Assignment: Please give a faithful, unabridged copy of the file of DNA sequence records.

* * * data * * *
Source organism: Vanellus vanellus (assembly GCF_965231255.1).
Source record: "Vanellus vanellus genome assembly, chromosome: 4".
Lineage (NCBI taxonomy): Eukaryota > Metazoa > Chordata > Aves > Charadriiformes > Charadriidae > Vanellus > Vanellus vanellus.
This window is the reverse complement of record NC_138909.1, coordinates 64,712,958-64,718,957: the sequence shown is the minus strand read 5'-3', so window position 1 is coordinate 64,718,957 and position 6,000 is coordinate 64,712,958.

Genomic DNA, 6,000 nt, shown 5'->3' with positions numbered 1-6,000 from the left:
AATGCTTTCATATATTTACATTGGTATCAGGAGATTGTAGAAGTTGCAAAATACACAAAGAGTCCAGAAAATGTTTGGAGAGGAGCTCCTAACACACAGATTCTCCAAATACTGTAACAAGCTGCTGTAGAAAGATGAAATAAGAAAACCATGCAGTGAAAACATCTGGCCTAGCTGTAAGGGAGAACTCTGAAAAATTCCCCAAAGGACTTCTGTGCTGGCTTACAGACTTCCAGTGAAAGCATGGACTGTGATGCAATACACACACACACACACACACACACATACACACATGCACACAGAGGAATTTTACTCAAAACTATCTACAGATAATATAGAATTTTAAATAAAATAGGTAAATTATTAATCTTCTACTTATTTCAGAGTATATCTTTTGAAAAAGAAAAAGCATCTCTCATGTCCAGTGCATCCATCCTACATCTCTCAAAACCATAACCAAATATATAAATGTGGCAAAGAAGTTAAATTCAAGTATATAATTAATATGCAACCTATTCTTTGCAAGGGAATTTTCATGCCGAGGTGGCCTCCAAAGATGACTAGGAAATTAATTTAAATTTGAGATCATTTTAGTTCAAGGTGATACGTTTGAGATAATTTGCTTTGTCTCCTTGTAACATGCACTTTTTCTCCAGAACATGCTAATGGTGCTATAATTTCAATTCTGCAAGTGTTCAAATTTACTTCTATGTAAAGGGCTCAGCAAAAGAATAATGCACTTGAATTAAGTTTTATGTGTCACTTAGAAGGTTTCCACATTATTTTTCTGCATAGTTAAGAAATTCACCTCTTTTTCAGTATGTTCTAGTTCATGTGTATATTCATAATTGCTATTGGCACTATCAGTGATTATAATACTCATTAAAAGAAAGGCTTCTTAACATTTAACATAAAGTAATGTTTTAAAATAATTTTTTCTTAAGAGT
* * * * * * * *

Source organism: Vanellus vanellus (assembly GCF_965231255.1).
Source record: "Vanellus vanellus genome assembly, chromosome: 4".
Lineage (NCBI taxonomy): Eukaryota > Metazoa > Chordata > Aves > Charadriiformes > Charadriidae > Vanellus > Vanellus vanellus.
This window is the reverse complement of record NC_138909.1, coordinates 64,712,958-64,718,957: the sequence shown is the minus strand read 5'-3', so window position 1 is coordinate 64,718,957 and position 6,000 is coordinate 64,712,958.

Genomic DNA, 6,000 nt, shown 5'->3' with positions numbered 1-6,000 from the left:
AATGCTTTCATATATTTACATTGGTATCAGGAGATTGTAGAAGTTGCAAAATACACAAAGAGTCCAGAAAATGTTTGGAGAGGAGCTCCTAACACACAGATTCTCCAAATACTGTAACAAGCTGCTGTAGAAAGATGAAATAAGAAAACCATGCAGTGAAAACATCTGGCCTAGCTGTAAGGGAGAACTCTGAAAAATTCCCCAAAGGACTTCTGTGCTGGCTTACAGACTTCCAGTGAAAGCATGGACTGTGATGCAATACACACACACACACACACACACACATACACACATGCACACAGAGGAATTTTACTCAAAACTATCTACAGATAATATAGAATTTTAAATAAAATAGGTAAATTATTAATCTTCTACTTATTTCAGAGTATATCTTTTGAAAAAGAAAAAGCATCTCTCATGTCCAGTGCATCCATCCTACATCTCTCAAAACCATAACCAAATATATAAATGTGGCAAAGAAGTTAAATTCAAGTATATAATTAATATGCAACCTATTCTTTGCAAGGGAATTTTCATGCCGAGGTGGCCTCCAAAGATGACTAGGAAATTAATTTAAATTTGAGATCATTTTAGTTCAAGGTGATACGTTTGAGATAATTTGCTTTGTCTCCTTGTAACATGCACTTTTTCTCCAGAACATGCTAATGGTGCTATAATTTCAATTCTGCAAGTGTTCAAATTTACTTCTATGTAAAGGGCTCAGCAAAAGAATAATGCACTTGAATTAAGTTTTATGTGTCACTTAGAAGGTTTCCACATTATTTTTCTGCATAGTTAAGAAATTCACCTCTTTTTCAGTATGTTCTAGTTCATGTGTATATTCATAATTGCTATTGGCACTATCAGTGATTATAATACTCATTAAAAGAAAGGCTTCTTAACATTTAACATAAAGTAATGTTTTAAAATAATTTTTTCTTAAGAGT